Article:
At my first corporate gig I looked for a book that would help me cope and adjust to corporate life. I never did find one, but now after nearly six years I have figured it out on my own. These are my tips that make working for corporations a little bit more tolerable.
1. Put your back to your cubicle entrance and practice falling asleep with one hand on the keyboard and the other on the mouse. (Make sure you have a work-related document open on the screen.) This is easy to do if you have a chair that has a high back. There are two things to watch out for: (1) Your screensaver may activate while you nap, and (2) Your hand may smash some keys, making people who pass by you wonder why you have a screen full of G’s. When someone knocks on the frame of your cubicle entrance, waking you up, they will confuse your tired haze with deep and creative thought.
2. Assume you are doing a perfect job unless your boss gives regular feedback, which he probably doesn’t. When you are rated incompetent in several areas during your yearly performance review, go through the five stages of grief. They will admire the fact that you “care” and may not put you under a “performance management plan.” Bonus: Refuse to sign the evaluation right away, saying you are upset and need to think things through.
3. Do not get buddy-buddy with your boss. Rapport with you boss will just make it easier for him to ask special favors of you that do not translate into more pay. Stay distant: When he asks how your weekend was, repeat the same thing every week (”Oh I just sat around the house and watched TV”) until he stops asking. Instead, be nice to everyone but you boss. This way if he tries to fire you, everyone will chime in and say what a great person you are, weakening his power and making him appear delusional.
4. Be average. Do just enough work to not get fired but not so much work that they consider you for management. The responsibilities that come with management rarely makes it worth the often measly increase in pay. Plus if you are reading this right now you are not busy or important enough to be someone whose decisions will ever matter.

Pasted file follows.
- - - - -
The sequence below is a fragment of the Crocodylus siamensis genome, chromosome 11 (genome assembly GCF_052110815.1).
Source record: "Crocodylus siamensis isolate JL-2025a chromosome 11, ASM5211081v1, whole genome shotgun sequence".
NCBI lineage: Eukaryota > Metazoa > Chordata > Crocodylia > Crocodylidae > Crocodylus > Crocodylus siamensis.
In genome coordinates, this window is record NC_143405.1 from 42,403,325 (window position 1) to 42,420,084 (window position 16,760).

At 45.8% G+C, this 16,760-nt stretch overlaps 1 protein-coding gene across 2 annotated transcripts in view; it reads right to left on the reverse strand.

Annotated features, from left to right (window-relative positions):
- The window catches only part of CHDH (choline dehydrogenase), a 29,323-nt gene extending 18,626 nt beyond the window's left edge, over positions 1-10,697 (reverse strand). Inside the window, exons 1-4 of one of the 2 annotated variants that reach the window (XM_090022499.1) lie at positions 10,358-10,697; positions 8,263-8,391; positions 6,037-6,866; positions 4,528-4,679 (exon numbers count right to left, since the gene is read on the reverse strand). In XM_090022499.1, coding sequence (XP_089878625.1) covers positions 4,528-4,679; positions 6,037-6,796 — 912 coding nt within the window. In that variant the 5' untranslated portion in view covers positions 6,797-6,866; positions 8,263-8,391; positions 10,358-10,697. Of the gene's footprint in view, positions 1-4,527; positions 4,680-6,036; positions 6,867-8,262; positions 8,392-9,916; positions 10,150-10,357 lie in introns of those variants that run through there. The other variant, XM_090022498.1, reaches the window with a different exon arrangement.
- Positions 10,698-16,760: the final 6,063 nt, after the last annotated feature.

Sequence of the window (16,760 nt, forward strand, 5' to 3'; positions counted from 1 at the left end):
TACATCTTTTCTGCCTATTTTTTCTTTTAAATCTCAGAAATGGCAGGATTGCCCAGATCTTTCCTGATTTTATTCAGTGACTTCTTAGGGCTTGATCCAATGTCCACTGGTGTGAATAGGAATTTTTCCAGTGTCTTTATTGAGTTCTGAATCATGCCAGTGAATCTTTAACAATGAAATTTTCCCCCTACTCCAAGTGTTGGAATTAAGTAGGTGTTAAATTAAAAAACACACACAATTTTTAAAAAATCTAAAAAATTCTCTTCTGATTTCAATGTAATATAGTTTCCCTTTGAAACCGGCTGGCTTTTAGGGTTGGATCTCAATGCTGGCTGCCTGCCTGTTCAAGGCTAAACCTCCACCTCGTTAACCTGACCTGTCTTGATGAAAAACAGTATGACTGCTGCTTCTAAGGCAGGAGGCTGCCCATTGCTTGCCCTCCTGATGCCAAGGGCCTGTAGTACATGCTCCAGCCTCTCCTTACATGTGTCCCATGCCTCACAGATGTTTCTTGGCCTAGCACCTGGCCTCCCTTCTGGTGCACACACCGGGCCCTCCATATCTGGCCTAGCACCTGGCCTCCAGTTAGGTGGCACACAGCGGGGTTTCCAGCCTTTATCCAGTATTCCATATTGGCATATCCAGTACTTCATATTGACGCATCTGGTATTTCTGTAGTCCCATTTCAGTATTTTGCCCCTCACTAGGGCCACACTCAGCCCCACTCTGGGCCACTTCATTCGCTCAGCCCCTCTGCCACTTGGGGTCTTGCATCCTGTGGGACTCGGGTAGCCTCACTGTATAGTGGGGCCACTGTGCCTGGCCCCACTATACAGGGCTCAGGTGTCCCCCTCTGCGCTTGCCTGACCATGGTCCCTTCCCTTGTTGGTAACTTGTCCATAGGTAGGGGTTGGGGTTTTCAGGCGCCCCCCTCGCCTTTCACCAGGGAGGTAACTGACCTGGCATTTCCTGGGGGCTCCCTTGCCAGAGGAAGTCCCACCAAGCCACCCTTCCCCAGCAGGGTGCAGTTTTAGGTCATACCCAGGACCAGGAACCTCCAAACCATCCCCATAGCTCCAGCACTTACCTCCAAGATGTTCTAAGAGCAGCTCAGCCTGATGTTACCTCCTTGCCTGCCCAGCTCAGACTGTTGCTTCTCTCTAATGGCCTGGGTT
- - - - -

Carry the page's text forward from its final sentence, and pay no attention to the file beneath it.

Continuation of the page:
5. Always have one good idea in the bag if your slacking is being noticed by many people. Examples:
- Intranet wiki that never gets updated
- Employee suggestion box/committee
- Online bulletin board to post about lost keys
- A database of some sort
- A corporate blog
- Company-wide distribution of “Who Moved My Cheese” to improve morale
- A new system to streamline office supply ordering that involves laminated cards and an in-box.
- Quarterly newsletter with a section that features employee pets.
6. Contemplate killing yourself. Or, walk by the break room every 30 minutes to see if there is any leftover food, in the middle of yet another attempt to break your record of most number of times you can check your personal email in one day.
1. No matter how far down the wrong road you’ve traveled, always turn back.
People hate to lose time “invested” in a task they have miscalculated on. Time is the most scarce resource of life, yet its taken for granted by those who are too proud to admit they made a mistake.
Not too long ago, I chased a girl I shouldn’t have. The warning signs were there from the start, but I ignored them because I was seduced with the idea of sleeping with her. By date five, I went so far in the wrong direction that turning back seemed like the harder route to take. I couldn’t just let go of all the money, time, and emotional energy I put in. The easy decision is to coast and let the mistake ride out, but it’s always the wrong decision. You must cut your losses.
There is nothing wrong with making a mistake, but you make things worse by staying blind to your own error. Don’t bother trying to fix a situation you should have avoided in the first place.
2. Comfort is dangerous.
Unless you are of old age and already a scholar of the world, your main focus should be growth. If you are comfortable with what you are doing, there is a good chance you are not stretching yourself to the limits of your ability.
The director of my old department had a habit of putting up motivational quotes during his presentations. I had a favorite: “There is no growth in the comfort zone, and no comfort in the growth zone.” You get drawn into comfort and habit because it offers you stability and peace of mind, but at the same time this decreases your motivation to take risks and learn other things. Unless you are ready to die, choose growth.
3. You learn the most when things go wrong.
It’s hard to learn about yourself if everything goes right: there is no need for introspection or analysis. But when things go wrong, your body is put through stress and your mind is called up to perform. You are forced to break things down to come up with solutions, trying things you’ve never tried. This is the only time you really grow as a person.